Review: Seducing An Angel by Mary Balogh (2009)

Posted December 9, 2021 by Mary Kingswood in Review / 0 Comments

Every Mary Balogh book is worth reading, but they do vary in likeability. The previous three books in this series I rated 5*, 3* and 4*. This one is back to 5* for me, mainly because I liked both the main characters, the romance was a pleasant slow burn, and there were no huge implausibilities in the plot. There was altogether too much angst, but that’s par for the course, and there was the bonus of the hero’s three sisters busily being older-sister-ish, plus several lovely minor characters.

Here’s the premise: Cassandra, Lady Paget, is widowed and in trouble. Her promised dower income, houses and jewellery are being withheld by her late husband’s eldest son, because she’s alleged to have murdered her husband with an axe. Without money, friends or relations willing to help her, she is practically destitute. In desperation, she sets out to find herself a rich, well-born lover to keep her as his mistress. Gate-crashing a society ball, she spots the angelic-looking Stephen, the Earl of Merton, and sets out to seduce him. And she succeeds – up to a point, for he ends up bedding her and accepts her arrangement. But then second thoughts set in when he hears her story, and he decides that what she needs most is a friend who will help her rehabilitate herself in society.

And that is precisely what he sets out to do, squiring her about town, ensuring she is invited to every ton event and enlisting his sisters’ help in the project. Stephen is the angel of the title, and yes, he’s terribly angelic because although he’s paying her as a mistress, he isn’t taking advantage of that at all. In fact, he’s a thoroughly nice guy, somewhat guilty because he was drawn into the original seduction, and determined to do the right thing by her. Although of course he’s hugely attracted to her, and so he ends up dancing her onto the balcony at a ball and kissing her… whereupon they are promptly spotted and bounced into a betrothal.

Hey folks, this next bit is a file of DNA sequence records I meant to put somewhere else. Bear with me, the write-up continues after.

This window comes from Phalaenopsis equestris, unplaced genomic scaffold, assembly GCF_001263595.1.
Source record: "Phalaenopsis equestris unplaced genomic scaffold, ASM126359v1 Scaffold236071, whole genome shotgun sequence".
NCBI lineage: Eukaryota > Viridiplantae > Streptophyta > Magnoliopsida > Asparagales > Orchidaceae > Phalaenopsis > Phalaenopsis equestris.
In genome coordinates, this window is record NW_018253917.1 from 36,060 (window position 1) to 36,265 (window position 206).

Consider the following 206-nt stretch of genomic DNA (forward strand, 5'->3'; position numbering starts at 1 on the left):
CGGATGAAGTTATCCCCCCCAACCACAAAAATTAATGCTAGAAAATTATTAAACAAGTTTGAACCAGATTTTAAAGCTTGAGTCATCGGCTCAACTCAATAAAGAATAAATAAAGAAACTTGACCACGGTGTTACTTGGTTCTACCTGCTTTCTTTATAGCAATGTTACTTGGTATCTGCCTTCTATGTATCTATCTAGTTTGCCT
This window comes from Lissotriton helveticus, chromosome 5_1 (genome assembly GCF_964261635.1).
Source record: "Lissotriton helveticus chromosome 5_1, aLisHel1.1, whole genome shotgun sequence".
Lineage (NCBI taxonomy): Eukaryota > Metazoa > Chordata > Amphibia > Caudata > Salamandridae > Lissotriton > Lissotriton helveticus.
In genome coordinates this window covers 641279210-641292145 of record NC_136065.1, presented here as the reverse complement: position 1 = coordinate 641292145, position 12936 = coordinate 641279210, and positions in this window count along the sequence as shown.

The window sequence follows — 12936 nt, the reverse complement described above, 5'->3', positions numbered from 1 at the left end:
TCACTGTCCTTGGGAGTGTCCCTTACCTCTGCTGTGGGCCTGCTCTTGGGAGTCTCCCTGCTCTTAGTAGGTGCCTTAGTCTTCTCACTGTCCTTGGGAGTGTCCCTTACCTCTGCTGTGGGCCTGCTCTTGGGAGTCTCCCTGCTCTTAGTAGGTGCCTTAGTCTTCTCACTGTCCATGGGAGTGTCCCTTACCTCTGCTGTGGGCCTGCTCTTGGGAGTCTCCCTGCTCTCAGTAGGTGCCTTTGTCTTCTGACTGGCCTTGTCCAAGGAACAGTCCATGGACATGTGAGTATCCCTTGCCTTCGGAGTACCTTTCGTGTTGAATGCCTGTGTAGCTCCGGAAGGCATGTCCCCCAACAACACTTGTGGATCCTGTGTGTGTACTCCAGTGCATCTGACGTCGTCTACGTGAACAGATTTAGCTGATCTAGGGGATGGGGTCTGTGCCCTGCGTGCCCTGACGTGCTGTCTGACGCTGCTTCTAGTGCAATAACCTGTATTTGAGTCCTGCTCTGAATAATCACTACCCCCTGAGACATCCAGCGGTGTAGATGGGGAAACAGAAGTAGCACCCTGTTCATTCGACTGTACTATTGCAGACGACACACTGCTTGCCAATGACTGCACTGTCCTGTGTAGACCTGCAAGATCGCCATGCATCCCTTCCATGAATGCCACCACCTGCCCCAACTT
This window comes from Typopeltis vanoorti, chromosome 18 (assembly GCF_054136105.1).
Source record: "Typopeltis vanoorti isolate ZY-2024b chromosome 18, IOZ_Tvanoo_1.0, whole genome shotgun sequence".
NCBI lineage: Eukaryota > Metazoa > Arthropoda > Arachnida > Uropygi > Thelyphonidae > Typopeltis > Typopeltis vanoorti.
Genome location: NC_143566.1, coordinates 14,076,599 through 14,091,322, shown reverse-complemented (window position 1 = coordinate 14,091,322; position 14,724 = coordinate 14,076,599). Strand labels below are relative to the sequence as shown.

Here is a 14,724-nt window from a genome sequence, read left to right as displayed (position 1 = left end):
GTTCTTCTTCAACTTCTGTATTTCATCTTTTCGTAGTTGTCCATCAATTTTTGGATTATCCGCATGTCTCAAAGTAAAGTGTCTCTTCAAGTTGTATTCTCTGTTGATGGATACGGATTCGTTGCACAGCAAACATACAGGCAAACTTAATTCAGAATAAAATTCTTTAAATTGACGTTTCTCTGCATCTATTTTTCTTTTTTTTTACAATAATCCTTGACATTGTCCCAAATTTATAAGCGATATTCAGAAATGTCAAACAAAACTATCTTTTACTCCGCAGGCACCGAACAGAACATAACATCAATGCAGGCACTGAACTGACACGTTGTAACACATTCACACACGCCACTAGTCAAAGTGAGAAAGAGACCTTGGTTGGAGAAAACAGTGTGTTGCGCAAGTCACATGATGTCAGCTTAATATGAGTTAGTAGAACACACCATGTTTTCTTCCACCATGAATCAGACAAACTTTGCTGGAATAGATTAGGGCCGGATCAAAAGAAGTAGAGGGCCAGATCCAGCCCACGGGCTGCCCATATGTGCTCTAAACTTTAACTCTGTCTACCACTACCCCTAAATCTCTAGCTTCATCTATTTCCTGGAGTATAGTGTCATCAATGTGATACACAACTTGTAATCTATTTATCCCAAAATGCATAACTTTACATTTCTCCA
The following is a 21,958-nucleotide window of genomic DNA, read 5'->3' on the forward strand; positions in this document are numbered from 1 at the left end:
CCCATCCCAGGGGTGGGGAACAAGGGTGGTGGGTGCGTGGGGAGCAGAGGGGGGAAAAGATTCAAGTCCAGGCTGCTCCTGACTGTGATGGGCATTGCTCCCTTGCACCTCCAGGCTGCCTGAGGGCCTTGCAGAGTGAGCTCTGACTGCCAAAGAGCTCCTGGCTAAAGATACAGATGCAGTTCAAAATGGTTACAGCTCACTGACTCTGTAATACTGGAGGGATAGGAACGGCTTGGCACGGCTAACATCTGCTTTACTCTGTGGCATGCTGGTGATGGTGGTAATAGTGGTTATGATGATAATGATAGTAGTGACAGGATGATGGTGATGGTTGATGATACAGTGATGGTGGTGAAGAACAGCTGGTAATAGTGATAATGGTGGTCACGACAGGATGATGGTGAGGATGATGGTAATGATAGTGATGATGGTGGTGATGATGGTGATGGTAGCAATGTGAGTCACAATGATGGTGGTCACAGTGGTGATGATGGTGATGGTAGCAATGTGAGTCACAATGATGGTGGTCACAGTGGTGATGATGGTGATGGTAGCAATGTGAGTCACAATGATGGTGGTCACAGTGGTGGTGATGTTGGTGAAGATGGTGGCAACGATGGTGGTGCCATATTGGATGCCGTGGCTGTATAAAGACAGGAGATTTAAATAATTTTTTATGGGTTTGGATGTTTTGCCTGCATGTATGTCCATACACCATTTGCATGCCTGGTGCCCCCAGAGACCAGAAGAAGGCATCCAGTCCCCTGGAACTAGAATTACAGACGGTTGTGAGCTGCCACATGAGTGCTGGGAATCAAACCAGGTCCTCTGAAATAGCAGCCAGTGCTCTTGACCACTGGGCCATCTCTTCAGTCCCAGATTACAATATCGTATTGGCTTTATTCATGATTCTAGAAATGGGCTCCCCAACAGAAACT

I’ve never understood why any well-brought-up gentleman would find himself in that position. I can see why a woman might try to get herself ‘compromised’ to get a husband, because women had so little control over the process, but a man knows the consequences if he steps out of line, so why let yourself get into that position? Unless you choose to, of course. And perhaps Stephen subconsciously wanted to make things right with Cassie, and make an honest woman of her. In any event, he at once announces their betrothal, and even though Cassie assures him she will break things off at a suitable moment, he is determined to make it happen. And his sisters are equally determined.

From then onwards, the story becomes a straightforward courtship, and despite the protestations of the lady, there’s never any real doubt of how it will end. As always with Balogh, the dialogue is superb, and this turned into a real page-turner for me. Five stars. As with all Balogh books, there’s some graphic sex.